I am looking for a word to describe people who have been invited to an event (let's say a wedding or party). When addressing the person, how should they be addressed?

Dear, _________. We are excited to extend to you...

I have considered Invited Guest, but this suggests with the word "guest" that they will be attending. Is the best term Invitee? It sound's strange when used in a sentence. Is there a better word to use?

More information: To better explain... I have created a website where people can RSVP to my event. Only people who have received an invitation should know about the website. I do not know the name of the visitor, but wish to address them in a short personal letter.

  • I am confused. The question suggests you are asking about the wording of the invitation. But in the title you say who have been invited suggesting that that stage is already past. In any event when writing to people it is not customary to begin with Hello. Normally one starts Dear..... It would also not be considered appropriate to address someone as Guest or Invitee. One usually uses the person's name e.g Dear Hilda, Dear Charlie, Dear Mr and Mrs Fortescue, Dear Dr Howes etc. – WS2 Dec 2 '15 at 17:22
  • I have made an edit to try and explain my question better. You are right about using "dear". @WS2 – Kyle Williamson Dec 2 '15 at 17:32
  • See english.stackexchange.com/questions/284083/… – user116295 Dec 2 '15 at 17:36
  • So am I to understand that this is a letter you intend to write before the wedding, but after you have received their acceptance? Why don't you just use their names? I'm still a bit puzzled when you say before confronting them. That suggests meeting them in person. If that is what you mean you certainly wouldn't start Dear... One would normally just call them by name. – WS2 Dec 2 '15 at 18:00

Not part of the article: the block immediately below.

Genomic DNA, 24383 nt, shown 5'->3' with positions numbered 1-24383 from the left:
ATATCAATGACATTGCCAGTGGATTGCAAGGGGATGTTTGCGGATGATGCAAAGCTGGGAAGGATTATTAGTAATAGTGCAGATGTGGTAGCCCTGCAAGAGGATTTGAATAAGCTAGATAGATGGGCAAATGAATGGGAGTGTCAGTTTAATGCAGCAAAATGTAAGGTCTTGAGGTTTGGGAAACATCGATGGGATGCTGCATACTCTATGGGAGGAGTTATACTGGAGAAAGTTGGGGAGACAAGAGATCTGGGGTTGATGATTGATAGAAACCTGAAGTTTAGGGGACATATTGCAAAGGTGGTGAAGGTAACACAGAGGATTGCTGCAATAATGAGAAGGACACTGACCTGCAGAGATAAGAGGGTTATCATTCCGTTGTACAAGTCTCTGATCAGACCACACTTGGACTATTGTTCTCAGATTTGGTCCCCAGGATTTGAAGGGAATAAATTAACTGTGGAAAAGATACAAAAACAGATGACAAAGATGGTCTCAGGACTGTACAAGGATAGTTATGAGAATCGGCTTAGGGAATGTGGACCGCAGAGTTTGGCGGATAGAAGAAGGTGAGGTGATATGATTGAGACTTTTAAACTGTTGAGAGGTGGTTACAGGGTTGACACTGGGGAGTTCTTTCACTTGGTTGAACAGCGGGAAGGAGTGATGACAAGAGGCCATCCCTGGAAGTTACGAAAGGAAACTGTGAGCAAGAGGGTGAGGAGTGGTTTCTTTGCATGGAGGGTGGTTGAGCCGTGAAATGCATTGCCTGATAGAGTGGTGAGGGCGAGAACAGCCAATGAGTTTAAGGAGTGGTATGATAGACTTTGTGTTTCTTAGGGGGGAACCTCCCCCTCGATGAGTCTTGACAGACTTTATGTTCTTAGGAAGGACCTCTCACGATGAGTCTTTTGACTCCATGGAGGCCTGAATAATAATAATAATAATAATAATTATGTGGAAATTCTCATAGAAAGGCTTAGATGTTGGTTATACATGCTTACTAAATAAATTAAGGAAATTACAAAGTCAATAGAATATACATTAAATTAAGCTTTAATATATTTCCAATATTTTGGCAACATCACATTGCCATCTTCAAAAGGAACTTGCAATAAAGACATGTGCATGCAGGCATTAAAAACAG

• Once an invited person recelves an invitation in the mail... they will be prompted to visit a website for details and to RSVP. On the website I want to write a short description and point of the event. When I say confronting them, I meant addressing them. Because I don't know everyone's IP addresses.. I won't be able to know the name of the invited person when they visit the site. @WS2 – Kyle Williamson Dec 2 '15 at 18:07

How about Dear Friend?


: a person who gives assistance; patron; supporter. Random House

: (used as a polite form of address or in ironic reference) an acquaintance or a stranger one comes across. OED

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  • Dear friend covers pretty much. +1) – user140086 Dec 2 '15 at 18:06
  • I think this may be the best word for my situation. – Kyle Williamson Dec 2 '15 at 18:08
  • I'm not certain "Dear friend" is either suitable, or very modern "natural" English ... it is the sort of intro you might see in a spam email from someone in Nigeria advising you you have inherited ten million dollars. On a website that the invitee has been interested enough to look up, I think you can just thank them for their interest, and go straight into the details. By the way, your "excitement" is not relevant to the reader, and I would avoid it. – Cargill Dec 2 '15 at 21:32
  • I must confess, Dear Friend sounds a bit cheesy to me. – Animadversor Dec 3 '15 at 9:30

Invitee or attendee would work, but these are very formal and impersonal. This is a case to use mail merge and personalize the message.

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  • Invitee is really best left as a legal term. – Animadversor Dec 3 '15 at 9:43
  • Really? Maybe that's why I've never run into it. I don't read legal documents. Thanks for the clarification. – Josh English Dec 4 '15 at 16:36

How about Dear prospective guest?

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